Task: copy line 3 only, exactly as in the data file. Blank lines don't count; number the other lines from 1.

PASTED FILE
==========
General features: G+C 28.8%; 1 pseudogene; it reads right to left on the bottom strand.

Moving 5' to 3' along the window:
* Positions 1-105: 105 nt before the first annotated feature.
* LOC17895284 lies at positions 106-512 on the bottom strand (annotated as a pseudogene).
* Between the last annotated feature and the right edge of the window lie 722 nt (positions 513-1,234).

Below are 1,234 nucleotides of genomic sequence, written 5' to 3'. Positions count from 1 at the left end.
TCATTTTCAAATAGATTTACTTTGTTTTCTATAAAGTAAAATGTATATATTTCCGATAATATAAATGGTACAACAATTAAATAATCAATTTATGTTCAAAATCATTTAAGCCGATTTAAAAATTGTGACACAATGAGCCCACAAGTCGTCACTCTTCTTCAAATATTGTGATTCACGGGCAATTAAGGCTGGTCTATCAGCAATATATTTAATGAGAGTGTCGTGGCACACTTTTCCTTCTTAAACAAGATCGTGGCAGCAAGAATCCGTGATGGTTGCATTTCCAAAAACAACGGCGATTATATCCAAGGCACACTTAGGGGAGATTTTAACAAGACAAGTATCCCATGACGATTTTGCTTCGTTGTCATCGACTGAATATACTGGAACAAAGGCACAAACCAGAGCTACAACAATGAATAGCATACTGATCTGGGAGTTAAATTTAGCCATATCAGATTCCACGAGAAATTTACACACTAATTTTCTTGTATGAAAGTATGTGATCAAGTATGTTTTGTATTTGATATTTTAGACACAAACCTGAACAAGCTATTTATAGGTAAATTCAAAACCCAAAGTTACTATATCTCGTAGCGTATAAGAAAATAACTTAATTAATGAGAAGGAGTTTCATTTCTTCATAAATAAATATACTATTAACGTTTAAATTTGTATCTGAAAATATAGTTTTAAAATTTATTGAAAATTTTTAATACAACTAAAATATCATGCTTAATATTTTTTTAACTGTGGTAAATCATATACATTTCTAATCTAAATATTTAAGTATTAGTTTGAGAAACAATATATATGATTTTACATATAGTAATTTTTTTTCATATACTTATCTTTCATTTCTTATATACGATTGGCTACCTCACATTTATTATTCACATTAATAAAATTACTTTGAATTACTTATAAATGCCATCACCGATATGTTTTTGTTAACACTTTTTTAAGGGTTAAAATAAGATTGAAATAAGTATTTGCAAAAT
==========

* Positions 1-105: 105 nt before the first annotated feature.